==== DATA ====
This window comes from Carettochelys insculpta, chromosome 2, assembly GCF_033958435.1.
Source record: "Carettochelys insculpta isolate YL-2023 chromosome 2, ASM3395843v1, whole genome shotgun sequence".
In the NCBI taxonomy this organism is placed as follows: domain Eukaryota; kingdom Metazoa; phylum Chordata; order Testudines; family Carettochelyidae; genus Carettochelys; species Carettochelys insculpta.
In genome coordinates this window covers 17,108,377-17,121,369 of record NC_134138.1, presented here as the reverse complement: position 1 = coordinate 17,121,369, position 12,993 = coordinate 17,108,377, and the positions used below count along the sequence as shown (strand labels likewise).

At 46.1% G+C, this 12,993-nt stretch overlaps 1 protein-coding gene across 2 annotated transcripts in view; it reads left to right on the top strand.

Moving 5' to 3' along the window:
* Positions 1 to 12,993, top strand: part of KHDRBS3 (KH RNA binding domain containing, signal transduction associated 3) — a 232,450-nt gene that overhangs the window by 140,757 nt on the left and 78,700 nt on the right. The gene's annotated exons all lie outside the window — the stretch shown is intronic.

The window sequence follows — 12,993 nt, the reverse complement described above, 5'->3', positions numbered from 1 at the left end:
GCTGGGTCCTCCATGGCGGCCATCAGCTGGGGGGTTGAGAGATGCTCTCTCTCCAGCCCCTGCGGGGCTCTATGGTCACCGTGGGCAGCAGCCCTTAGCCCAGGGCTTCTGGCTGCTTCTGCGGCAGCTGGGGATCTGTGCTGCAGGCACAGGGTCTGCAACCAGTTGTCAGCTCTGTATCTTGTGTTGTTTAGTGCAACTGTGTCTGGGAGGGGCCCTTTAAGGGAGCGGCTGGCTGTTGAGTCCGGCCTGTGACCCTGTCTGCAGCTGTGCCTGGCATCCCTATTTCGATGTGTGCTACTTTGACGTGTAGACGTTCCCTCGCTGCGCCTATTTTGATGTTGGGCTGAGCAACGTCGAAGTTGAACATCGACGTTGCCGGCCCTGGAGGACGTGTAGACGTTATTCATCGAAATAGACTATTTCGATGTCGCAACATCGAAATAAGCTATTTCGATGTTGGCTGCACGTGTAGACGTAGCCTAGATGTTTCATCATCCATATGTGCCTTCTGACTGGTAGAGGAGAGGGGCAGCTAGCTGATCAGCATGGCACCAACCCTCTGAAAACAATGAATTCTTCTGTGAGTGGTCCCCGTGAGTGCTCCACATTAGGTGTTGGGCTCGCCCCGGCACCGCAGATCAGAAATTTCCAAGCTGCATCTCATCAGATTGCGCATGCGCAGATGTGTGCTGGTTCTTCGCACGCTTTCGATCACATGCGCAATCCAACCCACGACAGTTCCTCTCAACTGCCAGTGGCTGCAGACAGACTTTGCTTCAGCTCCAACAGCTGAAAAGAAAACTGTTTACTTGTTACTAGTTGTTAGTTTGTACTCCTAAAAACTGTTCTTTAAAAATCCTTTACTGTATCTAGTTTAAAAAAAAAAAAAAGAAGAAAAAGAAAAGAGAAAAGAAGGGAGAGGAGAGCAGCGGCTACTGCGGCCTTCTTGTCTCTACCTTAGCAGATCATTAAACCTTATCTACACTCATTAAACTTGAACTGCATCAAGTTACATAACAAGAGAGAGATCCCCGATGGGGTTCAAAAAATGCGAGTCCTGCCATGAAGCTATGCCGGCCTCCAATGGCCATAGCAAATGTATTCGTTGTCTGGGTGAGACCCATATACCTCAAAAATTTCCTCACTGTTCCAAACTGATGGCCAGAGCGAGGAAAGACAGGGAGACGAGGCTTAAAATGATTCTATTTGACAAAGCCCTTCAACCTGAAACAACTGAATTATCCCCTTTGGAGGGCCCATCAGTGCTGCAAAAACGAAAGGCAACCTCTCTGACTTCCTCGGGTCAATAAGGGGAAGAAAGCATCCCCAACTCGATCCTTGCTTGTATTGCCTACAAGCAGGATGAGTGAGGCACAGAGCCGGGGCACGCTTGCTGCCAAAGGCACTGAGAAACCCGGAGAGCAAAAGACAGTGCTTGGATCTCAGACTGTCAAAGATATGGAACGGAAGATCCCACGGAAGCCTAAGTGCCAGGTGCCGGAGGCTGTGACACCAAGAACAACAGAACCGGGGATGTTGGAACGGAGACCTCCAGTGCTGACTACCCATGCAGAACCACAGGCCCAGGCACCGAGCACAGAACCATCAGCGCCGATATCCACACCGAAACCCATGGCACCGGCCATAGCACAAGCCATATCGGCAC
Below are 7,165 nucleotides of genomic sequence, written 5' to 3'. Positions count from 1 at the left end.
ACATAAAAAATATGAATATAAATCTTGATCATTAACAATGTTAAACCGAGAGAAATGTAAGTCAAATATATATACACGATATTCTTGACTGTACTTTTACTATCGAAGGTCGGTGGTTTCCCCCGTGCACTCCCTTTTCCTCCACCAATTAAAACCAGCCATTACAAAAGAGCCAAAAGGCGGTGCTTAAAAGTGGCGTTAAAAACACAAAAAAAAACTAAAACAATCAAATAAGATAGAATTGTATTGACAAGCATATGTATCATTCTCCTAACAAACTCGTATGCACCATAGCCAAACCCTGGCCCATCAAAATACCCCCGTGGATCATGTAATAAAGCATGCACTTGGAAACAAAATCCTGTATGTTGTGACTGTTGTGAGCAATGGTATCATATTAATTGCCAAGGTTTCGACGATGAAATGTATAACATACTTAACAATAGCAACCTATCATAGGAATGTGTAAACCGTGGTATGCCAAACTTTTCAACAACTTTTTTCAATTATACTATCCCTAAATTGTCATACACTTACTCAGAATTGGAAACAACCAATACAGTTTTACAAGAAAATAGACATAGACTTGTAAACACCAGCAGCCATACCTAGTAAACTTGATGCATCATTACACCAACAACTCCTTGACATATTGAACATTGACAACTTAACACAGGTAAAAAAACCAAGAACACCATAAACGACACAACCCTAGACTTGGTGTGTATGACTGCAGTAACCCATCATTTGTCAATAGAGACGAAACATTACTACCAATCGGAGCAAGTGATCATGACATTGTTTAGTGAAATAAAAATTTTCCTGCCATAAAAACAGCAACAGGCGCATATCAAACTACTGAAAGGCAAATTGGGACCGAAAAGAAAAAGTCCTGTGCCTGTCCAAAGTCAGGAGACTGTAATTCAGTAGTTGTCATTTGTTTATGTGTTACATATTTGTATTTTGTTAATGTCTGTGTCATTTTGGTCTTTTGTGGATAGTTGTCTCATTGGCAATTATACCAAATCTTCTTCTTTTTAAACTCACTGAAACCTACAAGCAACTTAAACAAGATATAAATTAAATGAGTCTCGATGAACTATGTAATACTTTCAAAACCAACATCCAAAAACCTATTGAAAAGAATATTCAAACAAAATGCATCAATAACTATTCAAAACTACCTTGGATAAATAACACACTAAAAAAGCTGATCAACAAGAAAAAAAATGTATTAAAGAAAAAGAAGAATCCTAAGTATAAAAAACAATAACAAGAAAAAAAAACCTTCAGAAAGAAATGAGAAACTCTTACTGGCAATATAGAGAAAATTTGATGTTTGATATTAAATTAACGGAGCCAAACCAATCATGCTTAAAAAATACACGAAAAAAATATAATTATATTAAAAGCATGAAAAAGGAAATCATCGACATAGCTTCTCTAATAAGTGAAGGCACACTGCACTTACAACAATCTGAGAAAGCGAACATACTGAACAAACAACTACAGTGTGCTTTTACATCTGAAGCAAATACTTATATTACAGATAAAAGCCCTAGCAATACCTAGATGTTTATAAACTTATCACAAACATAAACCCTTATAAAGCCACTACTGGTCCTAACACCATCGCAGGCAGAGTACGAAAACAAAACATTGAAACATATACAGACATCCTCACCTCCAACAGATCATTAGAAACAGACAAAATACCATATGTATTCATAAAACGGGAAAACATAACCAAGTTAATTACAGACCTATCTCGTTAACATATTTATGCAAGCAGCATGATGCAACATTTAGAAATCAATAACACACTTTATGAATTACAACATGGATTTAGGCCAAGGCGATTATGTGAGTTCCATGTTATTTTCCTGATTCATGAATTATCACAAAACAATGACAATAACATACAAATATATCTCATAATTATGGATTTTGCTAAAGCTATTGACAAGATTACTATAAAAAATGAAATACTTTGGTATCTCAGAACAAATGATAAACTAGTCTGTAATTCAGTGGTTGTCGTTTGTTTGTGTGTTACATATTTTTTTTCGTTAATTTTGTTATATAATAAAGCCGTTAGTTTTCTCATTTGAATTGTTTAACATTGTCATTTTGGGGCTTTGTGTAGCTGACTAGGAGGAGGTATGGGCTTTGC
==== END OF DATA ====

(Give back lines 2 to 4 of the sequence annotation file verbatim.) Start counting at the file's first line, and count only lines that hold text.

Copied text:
Source record: "Carettochelys insculpta isolate YL-2023 chromosome 2, ASM3395843v1, whole genome shotgun sequence".
In the NCBI taxonomy this organism is placed as follows: domain Eukaryota; kingdom Metazoa; phylum Chordata; order Testudines; family Carettochelyidae; genus Carettochelys; species Carettochelys insculpta.
In genome coordinates this window covers 17,108,377-17,121,369 of record NC_134138.1, presented here as the reverse complement: position 1 = coordinate 17,121,369, position 12,993 = coordinate 17,108,377, and the positions used below count along the sequence as shown (strand labels likewise).